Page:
Ring any bells?
"However, there remains no confirmation on if NASA will require Boeing to repeat the test flight. More work, according to the agency, is still required."
The last sentence reeks of political bullshit.
The test is, I believe, contractually required before Boeing is allowed to fly a manned mission. It was intended to to verify that the capsule could reach orbit, dock and then safely return to Earth. It did not reach orbit. It didn't dock. Worse, if it had astronauts aboard, one of the discovered failure modes would likely have killed them.
So in what world can Nasa even be considering letting Boeing off the hook for a full soup-to-nuts real, integrated test? (Not a simulation.)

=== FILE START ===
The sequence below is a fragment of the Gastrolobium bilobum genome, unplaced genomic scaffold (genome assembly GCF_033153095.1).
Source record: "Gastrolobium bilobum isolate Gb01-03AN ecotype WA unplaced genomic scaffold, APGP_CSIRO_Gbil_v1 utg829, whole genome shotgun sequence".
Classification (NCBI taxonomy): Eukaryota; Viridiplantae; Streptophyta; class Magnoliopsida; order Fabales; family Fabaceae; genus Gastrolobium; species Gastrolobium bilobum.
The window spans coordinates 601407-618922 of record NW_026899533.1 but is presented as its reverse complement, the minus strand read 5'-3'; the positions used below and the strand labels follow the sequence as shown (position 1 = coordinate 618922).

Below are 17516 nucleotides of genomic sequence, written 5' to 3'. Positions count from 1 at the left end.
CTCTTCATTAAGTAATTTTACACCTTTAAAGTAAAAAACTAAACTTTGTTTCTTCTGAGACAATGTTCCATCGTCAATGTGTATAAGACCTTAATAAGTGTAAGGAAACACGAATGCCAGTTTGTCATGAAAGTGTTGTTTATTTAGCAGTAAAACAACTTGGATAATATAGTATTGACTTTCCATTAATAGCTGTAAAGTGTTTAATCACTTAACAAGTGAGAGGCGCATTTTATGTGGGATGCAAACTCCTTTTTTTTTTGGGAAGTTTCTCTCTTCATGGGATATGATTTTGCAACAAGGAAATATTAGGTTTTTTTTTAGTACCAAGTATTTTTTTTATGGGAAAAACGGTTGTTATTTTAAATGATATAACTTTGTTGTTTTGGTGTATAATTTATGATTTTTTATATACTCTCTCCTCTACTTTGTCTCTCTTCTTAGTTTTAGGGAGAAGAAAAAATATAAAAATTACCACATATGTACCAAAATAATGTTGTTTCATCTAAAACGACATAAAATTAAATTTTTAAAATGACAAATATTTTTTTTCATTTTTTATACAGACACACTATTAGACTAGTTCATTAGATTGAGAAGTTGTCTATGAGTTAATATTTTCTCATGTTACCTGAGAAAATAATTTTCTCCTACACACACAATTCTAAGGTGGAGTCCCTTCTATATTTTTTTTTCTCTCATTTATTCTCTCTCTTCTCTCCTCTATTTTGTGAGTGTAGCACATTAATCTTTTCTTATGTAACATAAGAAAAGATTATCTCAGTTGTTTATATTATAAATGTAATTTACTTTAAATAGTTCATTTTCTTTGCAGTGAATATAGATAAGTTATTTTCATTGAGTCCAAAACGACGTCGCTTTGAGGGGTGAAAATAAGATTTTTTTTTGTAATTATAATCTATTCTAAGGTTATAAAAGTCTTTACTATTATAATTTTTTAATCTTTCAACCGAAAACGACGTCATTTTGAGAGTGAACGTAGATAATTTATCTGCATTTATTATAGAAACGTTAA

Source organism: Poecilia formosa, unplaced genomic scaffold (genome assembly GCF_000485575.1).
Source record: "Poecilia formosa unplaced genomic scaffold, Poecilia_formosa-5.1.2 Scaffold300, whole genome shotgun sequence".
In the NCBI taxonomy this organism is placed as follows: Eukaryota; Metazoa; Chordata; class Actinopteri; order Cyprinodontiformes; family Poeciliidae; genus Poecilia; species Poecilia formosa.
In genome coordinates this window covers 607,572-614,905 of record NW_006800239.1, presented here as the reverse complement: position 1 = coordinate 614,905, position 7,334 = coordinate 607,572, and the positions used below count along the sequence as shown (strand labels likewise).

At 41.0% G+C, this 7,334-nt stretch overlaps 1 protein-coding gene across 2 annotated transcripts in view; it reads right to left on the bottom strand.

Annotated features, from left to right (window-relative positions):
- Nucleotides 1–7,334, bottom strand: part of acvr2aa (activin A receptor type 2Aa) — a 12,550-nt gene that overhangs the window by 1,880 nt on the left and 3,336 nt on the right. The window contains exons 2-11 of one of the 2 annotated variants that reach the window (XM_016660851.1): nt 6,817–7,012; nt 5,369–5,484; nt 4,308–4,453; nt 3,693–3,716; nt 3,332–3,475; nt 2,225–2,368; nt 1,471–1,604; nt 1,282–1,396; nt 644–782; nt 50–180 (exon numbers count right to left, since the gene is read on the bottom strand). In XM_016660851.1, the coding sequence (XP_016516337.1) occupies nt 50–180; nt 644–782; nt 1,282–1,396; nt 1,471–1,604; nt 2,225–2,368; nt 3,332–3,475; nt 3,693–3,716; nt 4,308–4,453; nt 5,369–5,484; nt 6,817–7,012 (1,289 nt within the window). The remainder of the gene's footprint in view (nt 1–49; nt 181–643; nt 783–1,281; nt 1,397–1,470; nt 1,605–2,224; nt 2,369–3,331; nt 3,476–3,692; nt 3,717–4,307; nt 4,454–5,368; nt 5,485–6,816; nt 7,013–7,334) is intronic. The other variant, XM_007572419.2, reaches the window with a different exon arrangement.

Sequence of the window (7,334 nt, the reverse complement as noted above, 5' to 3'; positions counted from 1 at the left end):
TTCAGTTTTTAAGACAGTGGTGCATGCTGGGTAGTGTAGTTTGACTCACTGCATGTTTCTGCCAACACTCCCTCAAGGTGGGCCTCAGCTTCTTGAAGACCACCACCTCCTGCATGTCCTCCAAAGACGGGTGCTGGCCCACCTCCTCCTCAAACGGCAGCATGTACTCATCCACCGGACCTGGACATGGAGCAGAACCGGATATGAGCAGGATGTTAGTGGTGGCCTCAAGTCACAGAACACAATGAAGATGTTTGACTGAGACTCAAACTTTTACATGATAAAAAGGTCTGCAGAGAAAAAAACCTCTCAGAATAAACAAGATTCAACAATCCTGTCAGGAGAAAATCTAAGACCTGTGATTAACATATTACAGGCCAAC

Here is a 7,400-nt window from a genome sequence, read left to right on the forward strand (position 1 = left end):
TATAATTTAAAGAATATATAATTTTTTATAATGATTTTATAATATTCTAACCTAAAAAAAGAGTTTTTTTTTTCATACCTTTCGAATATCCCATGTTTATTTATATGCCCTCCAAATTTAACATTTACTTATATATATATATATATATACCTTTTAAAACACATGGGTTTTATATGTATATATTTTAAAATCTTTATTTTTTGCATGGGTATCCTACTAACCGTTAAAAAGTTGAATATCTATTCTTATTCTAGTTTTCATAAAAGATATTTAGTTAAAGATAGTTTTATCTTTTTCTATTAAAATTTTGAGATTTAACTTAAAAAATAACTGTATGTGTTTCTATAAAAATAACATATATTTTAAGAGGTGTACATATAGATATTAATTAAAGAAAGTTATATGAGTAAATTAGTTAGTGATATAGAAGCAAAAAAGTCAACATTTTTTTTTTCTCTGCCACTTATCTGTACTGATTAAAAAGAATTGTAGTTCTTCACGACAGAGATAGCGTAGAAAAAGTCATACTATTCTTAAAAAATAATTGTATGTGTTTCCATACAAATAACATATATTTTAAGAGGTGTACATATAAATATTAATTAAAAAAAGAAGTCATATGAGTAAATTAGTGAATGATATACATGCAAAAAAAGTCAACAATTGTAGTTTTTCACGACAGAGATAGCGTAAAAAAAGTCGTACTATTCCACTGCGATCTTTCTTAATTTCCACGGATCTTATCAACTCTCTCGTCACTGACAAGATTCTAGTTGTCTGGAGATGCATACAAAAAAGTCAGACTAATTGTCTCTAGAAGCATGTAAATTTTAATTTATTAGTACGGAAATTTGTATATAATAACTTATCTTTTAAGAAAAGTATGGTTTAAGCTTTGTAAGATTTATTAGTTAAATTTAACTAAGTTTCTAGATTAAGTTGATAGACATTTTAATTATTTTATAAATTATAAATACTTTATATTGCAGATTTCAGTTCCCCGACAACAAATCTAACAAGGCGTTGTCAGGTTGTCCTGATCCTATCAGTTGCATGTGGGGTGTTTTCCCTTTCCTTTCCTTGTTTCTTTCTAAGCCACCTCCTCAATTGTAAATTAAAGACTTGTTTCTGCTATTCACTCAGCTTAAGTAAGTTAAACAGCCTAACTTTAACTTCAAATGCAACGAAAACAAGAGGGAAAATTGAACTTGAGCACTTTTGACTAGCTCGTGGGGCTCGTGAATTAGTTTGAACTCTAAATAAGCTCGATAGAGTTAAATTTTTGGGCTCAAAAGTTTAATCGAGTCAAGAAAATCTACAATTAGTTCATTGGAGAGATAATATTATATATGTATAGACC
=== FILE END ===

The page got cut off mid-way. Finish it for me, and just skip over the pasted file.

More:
It seems that this might be the world in which Nasa is conscious of scheming by the US Congress—completely bought, paid for, names taken and receipts printed by Boeing lobbyists—to make Boeing the sole supplier of manned orbital operations and edge out SpaceX despite the latter's considerably better and cheaper performance.
If so, it truly stinks. The Boeing approach seems to be: "We cannot compete on performance or price unless we somehow cheat. Whom can we improperly influence to look the other way while we contrive the necessary, devious compromises and kludges?"
Well, does this ring any bells?